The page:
There were only three of us to start with, one more was expected but didn't show. Our tutor was a seasoned snowboarder and he certainly looked the part; he wore trainers, where we wore big rigid ankle boots, and he used his own board. We started off on the shallow slope just near the chalet, it was almost flat so we couldn't go very far. We learned how to fall, how to stand on the board, turning, walking with the board on one foot; we learned about regular and goofy setups, about the edges of the board and how they were used. After a short break we moved onto the beginner slope (called the Turtle Slope), a small shallow area with a bizarre little ski lift which you had to hang on to with your hands and try to remain standing on your board as it pulled, nay, yanked you along! I failed many times to stay upright and had to let go. I eventually switched to goofy, so that I was facing the left of the board, which felt much more natural to me. I stayed on the board a lot more after that (but still fell occasionally!) We practised going straight, and turning left or right down the shallow slope. Lunch time came and one of the party had to go, it was just two of us now. I should point out that this photo of the Turtle slope (below) was taken the day before when I was out snowshoeing, when the weather turned bad; on the day I snowboarded it was bright sunshine and clear skies.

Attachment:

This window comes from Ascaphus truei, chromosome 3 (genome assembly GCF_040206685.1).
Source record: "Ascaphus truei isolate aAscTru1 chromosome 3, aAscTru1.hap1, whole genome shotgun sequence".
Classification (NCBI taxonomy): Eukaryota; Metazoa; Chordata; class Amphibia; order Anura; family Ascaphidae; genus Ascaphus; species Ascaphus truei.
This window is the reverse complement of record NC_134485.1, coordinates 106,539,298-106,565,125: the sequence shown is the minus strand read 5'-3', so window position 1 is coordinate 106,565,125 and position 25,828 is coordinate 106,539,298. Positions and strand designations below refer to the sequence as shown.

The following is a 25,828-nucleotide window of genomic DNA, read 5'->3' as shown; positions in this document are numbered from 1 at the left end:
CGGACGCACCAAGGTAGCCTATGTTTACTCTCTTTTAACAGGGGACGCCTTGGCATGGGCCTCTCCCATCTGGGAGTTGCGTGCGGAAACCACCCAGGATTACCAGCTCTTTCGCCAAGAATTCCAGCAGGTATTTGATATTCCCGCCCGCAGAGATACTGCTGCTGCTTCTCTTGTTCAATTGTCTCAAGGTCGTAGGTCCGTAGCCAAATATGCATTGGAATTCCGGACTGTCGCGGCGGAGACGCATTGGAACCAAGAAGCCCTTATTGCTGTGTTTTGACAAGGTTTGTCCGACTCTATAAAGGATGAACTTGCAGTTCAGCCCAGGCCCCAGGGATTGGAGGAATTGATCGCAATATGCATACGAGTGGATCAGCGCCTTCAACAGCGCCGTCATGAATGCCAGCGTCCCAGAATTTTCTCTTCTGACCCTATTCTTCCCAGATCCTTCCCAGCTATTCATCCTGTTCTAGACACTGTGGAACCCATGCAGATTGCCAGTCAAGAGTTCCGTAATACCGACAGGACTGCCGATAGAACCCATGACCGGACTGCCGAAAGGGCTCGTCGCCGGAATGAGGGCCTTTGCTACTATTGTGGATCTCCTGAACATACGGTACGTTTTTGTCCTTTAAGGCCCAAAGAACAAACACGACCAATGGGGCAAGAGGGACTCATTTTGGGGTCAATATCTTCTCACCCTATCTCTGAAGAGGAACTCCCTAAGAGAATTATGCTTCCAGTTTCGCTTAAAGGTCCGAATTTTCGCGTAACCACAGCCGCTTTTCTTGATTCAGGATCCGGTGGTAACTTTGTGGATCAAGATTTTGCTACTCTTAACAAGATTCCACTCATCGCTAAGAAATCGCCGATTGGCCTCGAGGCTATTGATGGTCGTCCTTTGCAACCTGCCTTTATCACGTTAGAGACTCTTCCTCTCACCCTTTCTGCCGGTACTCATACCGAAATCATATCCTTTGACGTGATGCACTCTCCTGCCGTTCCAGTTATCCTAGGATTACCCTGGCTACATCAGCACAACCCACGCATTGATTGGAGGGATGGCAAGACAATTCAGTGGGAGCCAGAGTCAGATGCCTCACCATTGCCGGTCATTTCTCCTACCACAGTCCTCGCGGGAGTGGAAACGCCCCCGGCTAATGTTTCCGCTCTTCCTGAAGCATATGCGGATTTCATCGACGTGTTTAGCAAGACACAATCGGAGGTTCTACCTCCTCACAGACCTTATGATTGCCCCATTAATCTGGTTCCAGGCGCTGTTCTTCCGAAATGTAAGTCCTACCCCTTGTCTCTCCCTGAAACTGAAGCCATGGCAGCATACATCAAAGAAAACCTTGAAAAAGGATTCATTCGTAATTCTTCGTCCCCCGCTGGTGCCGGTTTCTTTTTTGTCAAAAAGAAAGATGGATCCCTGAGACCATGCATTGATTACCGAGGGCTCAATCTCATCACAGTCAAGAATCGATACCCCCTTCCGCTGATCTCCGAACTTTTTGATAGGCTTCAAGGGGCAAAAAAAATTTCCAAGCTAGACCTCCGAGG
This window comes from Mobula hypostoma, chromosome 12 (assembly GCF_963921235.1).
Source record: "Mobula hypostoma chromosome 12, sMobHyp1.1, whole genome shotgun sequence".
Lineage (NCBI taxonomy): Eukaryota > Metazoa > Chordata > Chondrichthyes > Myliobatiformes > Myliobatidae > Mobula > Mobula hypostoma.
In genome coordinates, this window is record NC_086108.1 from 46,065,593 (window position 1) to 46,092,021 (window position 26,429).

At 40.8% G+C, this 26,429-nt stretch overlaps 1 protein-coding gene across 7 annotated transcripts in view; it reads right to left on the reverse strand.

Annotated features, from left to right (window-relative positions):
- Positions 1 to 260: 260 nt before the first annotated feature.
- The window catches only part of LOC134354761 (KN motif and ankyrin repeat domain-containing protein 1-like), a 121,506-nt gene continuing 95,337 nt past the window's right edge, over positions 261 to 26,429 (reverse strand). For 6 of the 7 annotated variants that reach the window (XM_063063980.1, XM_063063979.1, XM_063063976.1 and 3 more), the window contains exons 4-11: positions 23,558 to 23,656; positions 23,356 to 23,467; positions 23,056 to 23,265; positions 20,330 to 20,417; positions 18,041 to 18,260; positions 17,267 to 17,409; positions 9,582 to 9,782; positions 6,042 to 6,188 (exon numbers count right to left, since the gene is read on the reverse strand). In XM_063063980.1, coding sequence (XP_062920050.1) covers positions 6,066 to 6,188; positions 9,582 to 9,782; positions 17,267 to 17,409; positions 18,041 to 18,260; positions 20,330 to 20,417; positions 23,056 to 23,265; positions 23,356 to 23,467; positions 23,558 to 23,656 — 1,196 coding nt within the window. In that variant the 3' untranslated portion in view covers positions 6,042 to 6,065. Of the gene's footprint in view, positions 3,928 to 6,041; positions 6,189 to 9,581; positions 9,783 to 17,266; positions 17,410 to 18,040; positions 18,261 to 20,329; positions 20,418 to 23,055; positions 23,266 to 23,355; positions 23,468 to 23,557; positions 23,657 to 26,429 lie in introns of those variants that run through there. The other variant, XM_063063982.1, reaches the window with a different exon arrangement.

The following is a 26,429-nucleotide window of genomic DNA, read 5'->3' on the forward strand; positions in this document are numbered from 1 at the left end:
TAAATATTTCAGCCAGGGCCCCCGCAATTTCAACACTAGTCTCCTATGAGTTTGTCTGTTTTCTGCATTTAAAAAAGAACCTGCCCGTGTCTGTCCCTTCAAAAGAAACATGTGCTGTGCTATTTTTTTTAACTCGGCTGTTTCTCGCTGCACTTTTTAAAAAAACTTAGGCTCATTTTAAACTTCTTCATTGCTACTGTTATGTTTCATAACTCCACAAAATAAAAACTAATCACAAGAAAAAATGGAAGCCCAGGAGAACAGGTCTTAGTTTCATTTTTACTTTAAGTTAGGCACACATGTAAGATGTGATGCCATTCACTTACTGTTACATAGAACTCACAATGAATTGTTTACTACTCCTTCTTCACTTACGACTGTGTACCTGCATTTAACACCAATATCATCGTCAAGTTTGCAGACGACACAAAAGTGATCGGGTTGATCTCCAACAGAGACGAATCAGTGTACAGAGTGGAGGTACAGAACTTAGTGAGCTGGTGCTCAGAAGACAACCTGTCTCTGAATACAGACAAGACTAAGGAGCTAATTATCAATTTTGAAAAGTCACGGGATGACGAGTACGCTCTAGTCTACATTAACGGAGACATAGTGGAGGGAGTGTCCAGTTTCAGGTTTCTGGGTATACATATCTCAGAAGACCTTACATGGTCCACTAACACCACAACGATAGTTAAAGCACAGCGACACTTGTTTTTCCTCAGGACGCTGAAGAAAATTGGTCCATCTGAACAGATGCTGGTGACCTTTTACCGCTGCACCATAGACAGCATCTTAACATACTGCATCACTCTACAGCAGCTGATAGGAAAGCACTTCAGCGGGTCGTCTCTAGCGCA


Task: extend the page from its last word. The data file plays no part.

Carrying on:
Badger Pass Turtle

After I'd had lunch I went back to the beginner slope to practice, the other learner in the group was there too and we laughed merrily as we watched each other fall time and time again, mainly on our behinds! I had a good build up of snow on my woolly jumper which wasn't covered at the bottom by my coat, and it was beginning to make me feel quite cold. My hands were getting cold too, plenty of standing around on boards and contact with snow (even with my new gloves on). The other member of the group now decided not to continue with the lessons, her boyfriend was getting bored of skiing so they left together. Now it was just him (the instructor) and me.